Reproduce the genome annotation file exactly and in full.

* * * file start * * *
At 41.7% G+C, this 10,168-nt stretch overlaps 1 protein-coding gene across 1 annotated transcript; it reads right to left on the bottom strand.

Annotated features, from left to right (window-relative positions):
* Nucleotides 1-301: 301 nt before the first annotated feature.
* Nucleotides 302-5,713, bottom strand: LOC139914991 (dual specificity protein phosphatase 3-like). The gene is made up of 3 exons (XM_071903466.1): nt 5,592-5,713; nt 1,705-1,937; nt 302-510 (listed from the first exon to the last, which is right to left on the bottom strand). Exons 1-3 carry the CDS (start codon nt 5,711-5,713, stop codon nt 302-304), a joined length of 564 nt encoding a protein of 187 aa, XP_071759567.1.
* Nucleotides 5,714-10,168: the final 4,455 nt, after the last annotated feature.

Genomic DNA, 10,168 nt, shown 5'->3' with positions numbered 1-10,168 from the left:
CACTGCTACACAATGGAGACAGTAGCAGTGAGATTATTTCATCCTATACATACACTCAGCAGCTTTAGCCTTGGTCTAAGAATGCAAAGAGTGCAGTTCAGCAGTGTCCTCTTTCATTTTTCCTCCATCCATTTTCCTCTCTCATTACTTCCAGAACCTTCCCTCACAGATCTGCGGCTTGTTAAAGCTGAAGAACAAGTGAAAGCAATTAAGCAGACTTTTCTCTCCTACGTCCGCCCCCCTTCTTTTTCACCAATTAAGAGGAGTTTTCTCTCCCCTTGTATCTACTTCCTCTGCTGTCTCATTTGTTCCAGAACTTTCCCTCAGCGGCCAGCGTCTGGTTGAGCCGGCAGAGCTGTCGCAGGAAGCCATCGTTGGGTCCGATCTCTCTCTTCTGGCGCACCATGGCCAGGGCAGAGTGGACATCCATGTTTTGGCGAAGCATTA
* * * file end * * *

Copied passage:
At 41.7% G+C, this 10,168-nt stretch overlaps 1 protein-coding gene across 1 annotated transcript; it reads right to left on the bottom strand.

Annotated features, from left to right (window-relative positions):
* Nucleotides 1-301: 301 nt before the first annotated feature.
* Nucleotides 302-5,713, bottom strand: LOC139914991 (dual specificity protein phosphatase 3-like). The gene is made up of 3 exons (XM_071903466.1): nt 5,592-5,713; nt 1,705-1,937; nt 302-510 (listed from the first exon to the last, which is right to left on the bottom strand). Exons 1-3 carry the CDS (start codon nt 5,711-5,713, stop codon nt 302-304), a joined length of 564 nt encoding a protein of 187 aa, XP_071759567.1.
* Nucleotides 5,714-10,168: the final 4,455 nt, after the last annotated feature.

Genomic DNA, 10,168 nt, shown 5'->3' with positions numbered 1-10,168 from the left:
CACTGCTACACAATGGAGACAGTAGCAGTGAGATTATTTCATCCTATACATACACTCAGCAGCTTTAGCCTTGGTCTAAGAATGCAAAGAGTGCAGTTCAGCAGTGTCCTCTTTCATTTTTCCTCCATCCATTTTCCTCTCTCATTACTTCCAGAACCTTCCCTCACAGATCTGCGGCTTGTTAAAGCTGAAGAACAAGTGAAAGCAATTAAGCAGACTTTTCTCTCCTACGTCCGCCCCCCTTCTTTTTCACCAATTAAGAGGAGTTTTCTCTCCCCTTGTATCTACTTCCTCTGCTGTCTCATTTGTTCCAGAACTTTCCCTCAGCGGCCAGCGTCTGGTTGAGCCGGCAGAGCTGTCGCAGGAAGCCATCGTTGGGTCCGATCTCTCTCTTCTGGCGCACCATGGCCAGGGCAGAGTGGACATCCATGTTTTGGCGAAGCATTA